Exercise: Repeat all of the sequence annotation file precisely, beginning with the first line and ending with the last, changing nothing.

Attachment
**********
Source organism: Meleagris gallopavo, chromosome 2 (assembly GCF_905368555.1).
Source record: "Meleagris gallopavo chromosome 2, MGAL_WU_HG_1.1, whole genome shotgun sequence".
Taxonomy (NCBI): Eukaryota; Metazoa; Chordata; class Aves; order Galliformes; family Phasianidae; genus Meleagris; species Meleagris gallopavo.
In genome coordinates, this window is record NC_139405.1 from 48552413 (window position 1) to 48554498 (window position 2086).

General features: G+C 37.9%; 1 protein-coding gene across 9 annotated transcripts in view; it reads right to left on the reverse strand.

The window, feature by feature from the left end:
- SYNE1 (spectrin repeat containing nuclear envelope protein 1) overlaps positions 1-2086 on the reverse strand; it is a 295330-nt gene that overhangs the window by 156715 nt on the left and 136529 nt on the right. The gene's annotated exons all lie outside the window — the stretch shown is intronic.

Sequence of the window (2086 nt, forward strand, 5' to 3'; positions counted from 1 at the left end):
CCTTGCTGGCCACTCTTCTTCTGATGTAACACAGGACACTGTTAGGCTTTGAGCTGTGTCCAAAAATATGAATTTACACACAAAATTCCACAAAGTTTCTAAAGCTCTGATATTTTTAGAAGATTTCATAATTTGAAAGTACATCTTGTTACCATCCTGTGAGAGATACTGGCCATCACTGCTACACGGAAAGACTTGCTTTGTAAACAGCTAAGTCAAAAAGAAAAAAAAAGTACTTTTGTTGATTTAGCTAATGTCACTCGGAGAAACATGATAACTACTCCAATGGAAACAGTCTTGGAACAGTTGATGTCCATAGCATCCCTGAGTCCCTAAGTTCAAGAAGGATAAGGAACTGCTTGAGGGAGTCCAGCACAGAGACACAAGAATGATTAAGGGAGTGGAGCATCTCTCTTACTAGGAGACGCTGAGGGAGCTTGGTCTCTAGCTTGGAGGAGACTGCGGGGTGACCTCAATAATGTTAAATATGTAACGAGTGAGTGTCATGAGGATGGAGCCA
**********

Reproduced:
Source organism: Meleagris gallopavo, chromosome 2 (assembly GCF_905368555.1).
Source record: "Meleagris gallopavo chromosome 2, MGAL_WU_HG_1.1, whole genome shotgun sequence".
Taxonomy (NCBI): Eukaryota; Metazoa; Chordata; class Aves; order Galliformes; family Phasianidae; genus Meleagris; species Meleagris gallopavo.
In genome coordinates, this window is record NC_139405.1 from 48552413 (window position 1) to 48554498 (window position 2086).

General features: G+C 37.9%; 1 protein-coding gene across 9 annotated transcripts in view; it reads right to left on the reverse strand.

The window, feature by feature from the left end:
- SYNE1 (spectrin repeat containing nuclear envelope protein 1) overlaps positions 1-2086 on the reverse strand; it is a 295330-nt gene that overhangs the window by 156715 nt on the left and 136529 nt on the right. The gene's annotated exons all lie outside the window — the stretch shown is intronic.

Sequence of the window (2086 nt, forward strand, 5' to 3'; positions counted from 1 at the left end):
CCTTGCTGGCCACTCTTCTTCTGATGTAACACAGGACACTGTTAGGCTTTGAGCTGTGTCCAAAAATATGAATTTACACACAAAATTCCACAAAGTTTCTAAAGCTCTGATATTTTTAGAAGATTTCATAATTTGAAAGTACATCTTGTTACCATCCTGTGAGAGATACTGGCCATCACTGCTACACGGAAAGACTTGCTTTGTAAACAGCTAAGTCAAAAAGAAAAAAAAAGTACTTTTGTTGATTTAGCTAATGTCACTCGGAGAAACATGATAACTACTCCAATGGAAACAGTCTTGGAACAGTTGATGTCCATAGCATCCCTGAGTCCCTAAGTTCAAGAAGGATAAGGAACTGCTTGAGGGAGTCCAGCACAGAGACACAAGAATGATTAAGGGAGTGGAGCATCTCTCTTACTAGGAGACGCTGAGGGAGCTTGGTCTCTAGCTTGGAGGAGACTGCGGGGTGACCTCAATAATGTTAAATATGTAACGAGTGAGTGTCATGAGGATGGAGCCA